Do you sell software-as-a-service (SaaS)? Then you already have one of the most complicated situations in sales tax.

Your tax obligation and liability begin with where you have nexus, the connection between your company and a taxing authority or jurisdiction. Sales tax nexus was once defined only as a substantial physical presence, but for nearly six years – ever since the Supreme Court’s Wayfair ruling in 2018 – sales tax nexus can also be defined as an economic presence by just selling enough into a state. Physical presence has also long been able to create nexus.

Still, many providers assume that sales tax doesn’t apply to SaaS, which is often delivered via a cloud-based subscription application and may not seem to involve sales of tangible personal property (TPP). Wrong: Your SaaS product may be taxable and so might be your configuration and training expenses.

‘Software’ means a lot

How is software sold? Are maintenance or support services involved? These questions factor into determining whether sales tax applies.

SaaS is currently the predominant delivery method for tech/software companies, followed by electronically downloaded software. Software delivered via CD still has the most states that tax it, while electronically downloaded software has fewer. SaaS incurs sales tax in roughly half the states.

Many nuances affect sales tax and SaaS in various states. This includes whether you’re selling to a business or a consumer (as in Iowa, Maryland and Ohio), unique state sales tax rates (Connecticut), home-rule jurisdictions (Colorado and Illinois), partial exemptions (Texas), to name a few.

Though more common in telecom, infrastructure in a state can also create nexus for a SaaS company. States that have imposed sales tax obligations on the use of switches, towers and similar equipment have taken the position that a company can’t deliver their product without using such equipment in the state. This is sometimes called “attributional nexus” for a company and is a widely accepted position that’s been upheld in court.

Support, training and situs

Sales of SaaS often involve more than the cloud-based software and can include, among other services, configuration and set-up, training and support. Are these taxable?

Though some services are ordinarily not subject to sales tax, that they’re provided in conjunction with SaaS can make them taxable. Depending on the state, configuration, support or training may be taxable when provided in conjunction with SaaS, even if these services are separately stated on the invoice. In other words, one state may tax software delivered physically and tax SaaS, but not tax software downloaded electronically. Another state may tax SaaS but not downloaded or physically delivered software.

Ancillary products and services – hardware, customization, implementation, maintenance contracts and so on – have their own unique tax treatment. Hardware’s often easy, falling into the category of TPP; all states with a statewide sales tax treat the sale of hardware as a taxable event.

A maintenance agreement, though, might be treated differently for sales and use tax purposes depending on whether it’s mandatory or optional. In California, for instance, a separate charge for an optional software maintenance agreement is 50% taxable if you provide the purchaser with any physical products during the term of the agreement; otherwise, charges for the agreement aren’t taxable.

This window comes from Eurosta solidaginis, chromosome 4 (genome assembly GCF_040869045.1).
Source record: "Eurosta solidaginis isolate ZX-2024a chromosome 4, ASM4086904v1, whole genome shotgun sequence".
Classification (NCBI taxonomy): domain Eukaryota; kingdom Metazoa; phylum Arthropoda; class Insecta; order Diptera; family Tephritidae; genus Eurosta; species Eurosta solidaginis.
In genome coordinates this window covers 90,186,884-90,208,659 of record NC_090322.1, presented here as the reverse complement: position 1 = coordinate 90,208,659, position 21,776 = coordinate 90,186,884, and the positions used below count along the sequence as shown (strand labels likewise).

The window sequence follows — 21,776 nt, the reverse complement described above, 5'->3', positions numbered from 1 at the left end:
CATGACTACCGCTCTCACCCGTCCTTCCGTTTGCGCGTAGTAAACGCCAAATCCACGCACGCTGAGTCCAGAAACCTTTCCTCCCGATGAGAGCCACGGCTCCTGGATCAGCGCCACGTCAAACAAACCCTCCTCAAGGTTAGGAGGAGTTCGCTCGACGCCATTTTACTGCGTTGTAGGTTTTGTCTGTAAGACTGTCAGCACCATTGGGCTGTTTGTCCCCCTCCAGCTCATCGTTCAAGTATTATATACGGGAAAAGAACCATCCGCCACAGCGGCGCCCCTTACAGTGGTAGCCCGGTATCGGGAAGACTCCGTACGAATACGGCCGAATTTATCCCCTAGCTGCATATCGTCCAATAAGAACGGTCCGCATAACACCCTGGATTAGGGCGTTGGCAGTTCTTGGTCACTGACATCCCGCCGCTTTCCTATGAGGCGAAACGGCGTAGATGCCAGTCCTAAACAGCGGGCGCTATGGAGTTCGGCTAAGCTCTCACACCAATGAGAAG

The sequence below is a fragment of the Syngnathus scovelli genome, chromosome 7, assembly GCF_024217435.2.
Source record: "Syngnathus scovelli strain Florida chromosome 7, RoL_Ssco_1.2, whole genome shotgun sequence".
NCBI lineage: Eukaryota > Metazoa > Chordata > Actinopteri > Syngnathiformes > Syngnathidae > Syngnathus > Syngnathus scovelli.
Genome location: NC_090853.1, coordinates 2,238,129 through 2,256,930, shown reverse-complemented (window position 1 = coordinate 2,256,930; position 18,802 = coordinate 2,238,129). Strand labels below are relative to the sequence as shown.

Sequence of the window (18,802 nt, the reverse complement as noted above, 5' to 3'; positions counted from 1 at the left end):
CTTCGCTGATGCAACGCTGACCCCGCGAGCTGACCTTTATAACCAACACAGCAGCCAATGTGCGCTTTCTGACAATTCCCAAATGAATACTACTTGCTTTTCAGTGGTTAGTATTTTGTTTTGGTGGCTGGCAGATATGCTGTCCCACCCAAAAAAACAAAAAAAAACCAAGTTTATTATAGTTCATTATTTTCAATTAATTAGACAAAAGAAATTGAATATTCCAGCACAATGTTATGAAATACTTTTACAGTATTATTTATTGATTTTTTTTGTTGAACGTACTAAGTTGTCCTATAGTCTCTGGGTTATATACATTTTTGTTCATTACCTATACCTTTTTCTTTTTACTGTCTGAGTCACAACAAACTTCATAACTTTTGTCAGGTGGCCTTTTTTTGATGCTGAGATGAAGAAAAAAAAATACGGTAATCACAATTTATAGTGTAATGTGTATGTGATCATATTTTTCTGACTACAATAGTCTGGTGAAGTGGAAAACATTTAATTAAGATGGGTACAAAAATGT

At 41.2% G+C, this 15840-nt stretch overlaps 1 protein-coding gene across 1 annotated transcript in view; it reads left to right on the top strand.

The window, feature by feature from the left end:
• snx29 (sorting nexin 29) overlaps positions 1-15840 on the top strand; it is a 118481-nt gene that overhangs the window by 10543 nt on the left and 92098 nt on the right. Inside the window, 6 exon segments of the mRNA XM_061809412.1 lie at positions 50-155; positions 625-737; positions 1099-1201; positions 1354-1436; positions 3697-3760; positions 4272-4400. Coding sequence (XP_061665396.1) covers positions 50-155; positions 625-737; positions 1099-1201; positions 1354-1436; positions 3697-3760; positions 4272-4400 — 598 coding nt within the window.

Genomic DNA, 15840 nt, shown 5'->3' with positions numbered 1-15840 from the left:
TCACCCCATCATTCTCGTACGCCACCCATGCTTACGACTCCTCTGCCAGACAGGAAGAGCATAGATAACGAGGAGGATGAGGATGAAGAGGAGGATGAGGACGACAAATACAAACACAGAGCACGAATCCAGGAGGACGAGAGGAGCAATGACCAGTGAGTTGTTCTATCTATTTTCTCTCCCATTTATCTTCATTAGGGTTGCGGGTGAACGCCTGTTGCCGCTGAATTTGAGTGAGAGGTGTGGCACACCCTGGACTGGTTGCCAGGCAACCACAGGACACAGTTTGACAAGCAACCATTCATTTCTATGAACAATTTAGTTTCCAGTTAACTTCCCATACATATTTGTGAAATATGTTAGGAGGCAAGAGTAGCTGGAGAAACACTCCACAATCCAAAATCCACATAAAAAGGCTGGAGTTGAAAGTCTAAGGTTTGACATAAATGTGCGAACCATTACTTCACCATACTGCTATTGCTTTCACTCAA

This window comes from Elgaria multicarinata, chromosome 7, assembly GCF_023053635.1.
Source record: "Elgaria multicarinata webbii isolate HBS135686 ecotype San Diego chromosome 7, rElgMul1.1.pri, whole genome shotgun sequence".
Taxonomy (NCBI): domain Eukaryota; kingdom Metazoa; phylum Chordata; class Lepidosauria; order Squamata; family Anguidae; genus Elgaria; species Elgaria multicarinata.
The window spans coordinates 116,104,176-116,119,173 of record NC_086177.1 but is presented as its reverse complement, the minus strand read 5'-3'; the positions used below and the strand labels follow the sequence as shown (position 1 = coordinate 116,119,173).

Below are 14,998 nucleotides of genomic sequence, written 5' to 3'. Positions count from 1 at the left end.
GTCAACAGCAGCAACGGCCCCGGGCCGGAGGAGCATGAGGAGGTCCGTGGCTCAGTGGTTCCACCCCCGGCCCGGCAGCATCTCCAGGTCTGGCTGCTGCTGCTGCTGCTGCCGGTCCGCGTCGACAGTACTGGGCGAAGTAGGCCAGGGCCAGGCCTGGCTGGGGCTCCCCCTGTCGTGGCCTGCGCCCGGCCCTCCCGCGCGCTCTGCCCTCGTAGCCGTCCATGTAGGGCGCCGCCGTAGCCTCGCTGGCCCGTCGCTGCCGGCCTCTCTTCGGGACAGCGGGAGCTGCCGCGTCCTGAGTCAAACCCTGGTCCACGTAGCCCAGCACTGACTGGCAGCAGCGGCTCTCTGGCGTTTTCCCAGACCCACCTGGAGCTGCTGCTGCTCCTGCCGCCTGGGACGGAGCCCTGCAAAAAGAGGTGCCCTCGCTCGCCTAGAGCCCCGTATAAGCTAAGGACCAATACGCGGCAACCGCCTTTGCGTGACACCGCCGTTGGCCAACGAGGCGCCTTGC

Factors potentially affecting the taxability of software and training include the type of software and delivery method (cloud and subscription, usually, in the case of SaaS); and whether the training is bundled or stand-alone, as well as how it’s delivered (in-person or virtually, for instance). Note that a growing number of states are also beginning to levy sales tax on services generally.

Tax situs can affect both nexus determination and taxability determination for SaaS businesses. Let’s say a company has a customer in New York (which taxes SaaS) but the customer has individual users accessing the software from all over the country. From a sales tax perspective, you have to consider where the benefit of use is received (in this example, that’s where the users are located).

But given modern technology and prevalence of remote use, SaaS situs creates questions. How can you really know these days from where a customer’s users are accessing the software? And do you have nexus in all those states and locations (remember: local sales taxes matter, too).

Obviously, SaaS has revolutionized the sales and use of software. Just as obviously, it’s created no end of sales tax issues for those in the industry.

If you sell SaaS in multiple states, not realizing your sales tax obligation could have big repercussions for your business. Contact us to learn more about how TaxConnex can take sales tax off your plate entirely.   


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Robert Dumas

Written by Robert Dumas

Accountant, consultant and entrepreneur, Robert Dumas began his public accounting career on the tax staff at Arthur Young & Co., followed by a brief stint at Grant Thornton. In 1998, Robert founded Tax Partners, which became the largest sales tax compliance service bureau in the country, and later sold it to Thomson Corporation. Robert founded TaxConnex in 2006 on the principle that the sales tax industry needed more than automation to truly help clients, thus building within TaxConnex a proprietary platform and network of sales tax experts to truly take sales tax off client’s plates.